Keene Valley and Plattsburgh to Cranberry Lake
Separated from the southern Adirondacks by a range of mountains known as the High Peaks, the northern area of this park is a different entity, where life operates at full speed 365 days a year. Summer brings hikers, bikers, and paddlers, while wintertime beckons skiers and snowboarders to the state's best mountains.
Cut west from I-87 along Route 73 and you'll come to the center of activity: the village of Lake Placid, home to two winter Olympics and the birthplace of winter sports in America. Call it one of the ironies of geography that this town actually sits on Mirror Lake -- the actual Lake Placid is a few miles outside of town. There's some kitsch to the town as it clings to its Olympic heritage -- sure, it's cool to ski and skate where the athletes did, but 1980 was a long time ago, and 1932 a really long time ago. Nevertheless, the town is a beehive of activity all year-round, as it has been since the Games put the Adirondacks on America's recreation map.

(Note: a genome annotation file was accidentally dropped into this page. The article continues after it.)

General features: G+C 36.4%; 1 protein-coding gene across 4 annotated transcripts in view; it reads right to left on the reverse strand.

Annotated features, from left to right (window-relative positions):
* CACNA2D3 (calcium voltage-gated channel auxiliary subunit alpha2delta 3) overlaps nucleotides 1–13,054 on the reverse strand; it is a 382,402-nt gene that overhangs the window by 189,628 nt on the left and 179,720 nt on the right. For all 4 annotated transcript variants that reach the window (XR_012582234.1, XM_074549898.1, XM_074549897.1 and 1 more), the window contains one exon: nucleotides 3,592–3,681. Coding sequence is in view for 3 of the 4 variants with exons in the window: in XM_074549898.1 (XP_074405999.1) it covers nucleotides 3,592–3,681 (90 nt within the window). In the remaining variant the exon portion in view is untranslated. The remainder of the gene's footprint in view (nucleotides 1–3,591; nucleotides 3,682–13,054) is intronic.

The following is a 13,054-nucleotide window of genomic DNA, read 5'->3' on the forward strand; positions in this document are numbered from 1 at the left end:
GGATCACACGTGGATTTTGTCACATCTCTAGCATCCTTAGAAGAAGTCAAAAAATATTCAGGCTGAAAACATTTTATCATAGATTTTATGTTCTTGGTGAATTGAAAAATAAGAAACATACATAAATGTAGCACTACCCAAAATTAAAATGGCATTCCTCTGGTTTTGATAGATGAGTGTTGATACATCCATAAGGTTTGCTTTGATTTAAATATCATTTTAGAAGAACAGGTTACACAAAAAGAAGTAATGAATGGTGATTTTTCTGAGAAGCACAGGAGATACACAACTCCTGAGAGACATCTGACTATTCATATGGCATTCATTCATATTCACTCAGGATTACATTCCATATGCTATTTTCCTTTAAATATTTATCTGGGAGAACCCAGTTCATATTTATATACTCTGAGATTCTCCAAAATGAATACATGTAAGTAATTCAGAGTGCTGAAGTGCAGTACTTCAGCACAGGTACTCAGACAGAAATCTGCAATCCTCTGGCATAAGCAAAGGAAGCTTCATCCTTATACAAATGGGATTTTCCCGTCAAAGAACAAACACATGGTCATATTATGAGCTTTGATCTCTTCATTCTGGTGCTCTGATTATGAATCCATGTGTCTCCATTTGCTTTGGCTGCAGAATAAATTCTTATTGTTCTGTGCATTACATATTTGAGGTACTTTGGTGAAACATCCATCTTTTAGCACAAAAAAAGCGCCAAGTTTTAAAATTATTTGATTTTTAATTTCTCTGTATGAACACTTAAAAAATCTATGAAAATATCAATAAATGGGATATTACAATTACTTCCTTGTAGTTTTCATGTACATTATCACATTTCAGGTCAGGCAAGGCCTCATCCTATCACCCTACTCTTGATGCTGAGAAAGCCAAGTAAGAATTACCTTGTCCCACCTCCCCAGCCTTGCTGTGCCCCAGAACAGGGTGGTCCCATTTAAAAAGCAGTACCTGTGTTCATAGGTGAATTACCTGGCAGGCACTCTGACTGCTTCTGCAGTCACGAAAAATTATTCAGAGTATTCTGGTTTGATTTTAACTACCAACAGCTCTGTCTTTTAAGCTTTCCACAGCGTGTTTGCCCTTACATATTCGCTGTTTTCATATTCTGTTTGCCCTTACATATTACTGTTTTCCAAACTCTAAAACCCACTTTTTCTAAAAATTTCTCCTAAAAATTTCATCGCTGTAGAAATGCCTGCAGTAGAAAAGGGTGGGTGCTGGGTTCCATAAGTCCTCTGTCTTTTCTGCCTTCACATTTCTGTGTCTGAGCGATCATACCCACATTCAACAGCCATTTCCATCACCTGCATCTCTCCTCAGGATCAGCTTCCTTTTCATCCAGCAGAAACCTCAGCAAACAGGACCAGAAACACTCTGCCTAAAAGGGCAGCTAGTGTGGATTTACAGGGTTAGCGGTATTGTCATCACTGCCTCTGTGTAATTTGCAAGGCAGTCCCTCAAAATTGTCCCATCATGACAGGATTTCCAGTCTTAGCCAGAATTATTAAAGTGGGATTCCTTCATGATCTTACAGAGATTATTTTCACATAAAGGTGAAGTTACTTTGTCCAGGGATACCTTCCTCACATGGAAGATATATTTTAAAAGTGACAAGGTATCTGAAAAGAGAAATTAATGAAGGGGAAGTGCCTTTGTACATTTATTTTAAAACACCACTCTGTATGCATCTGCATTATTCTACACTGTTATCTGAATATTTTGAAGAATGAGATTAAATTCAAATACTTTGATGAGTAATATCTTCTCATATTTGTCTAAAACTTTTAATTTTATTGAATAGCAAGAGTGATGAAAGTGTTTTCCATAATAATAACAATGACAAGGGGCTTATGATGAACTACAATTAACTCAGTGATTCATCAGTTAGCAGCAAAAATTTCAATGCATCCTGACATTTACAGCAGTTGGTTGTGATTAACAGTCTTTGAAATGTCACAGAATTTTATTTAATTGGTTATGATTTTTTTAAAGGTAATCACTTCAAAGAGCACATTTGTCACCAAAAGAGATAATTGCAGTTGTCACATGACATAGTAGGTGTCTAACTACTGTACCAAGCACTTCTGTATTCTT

West of Lake Placid, Route 73 becomes Route 86. Along Route 86, you'll pass through the village of Saranac Lake, which may not have the quality of restaurants that Placid does, but doesn't have the crowds, either. Cut north up Route 30 and you'll be in one of the most remote and gorgeous canoeing areas in America: the St. Regis Canoe Wilderness Area. Back on 86, the road takes you past two more huge lakes with countless opportunities for fishing, hiking, camping, and canoeing. Head east from Lake Placid and you'll run right into Lake Champlain; though not heavily developed for recreation or tourism, it's a gorgeous sight.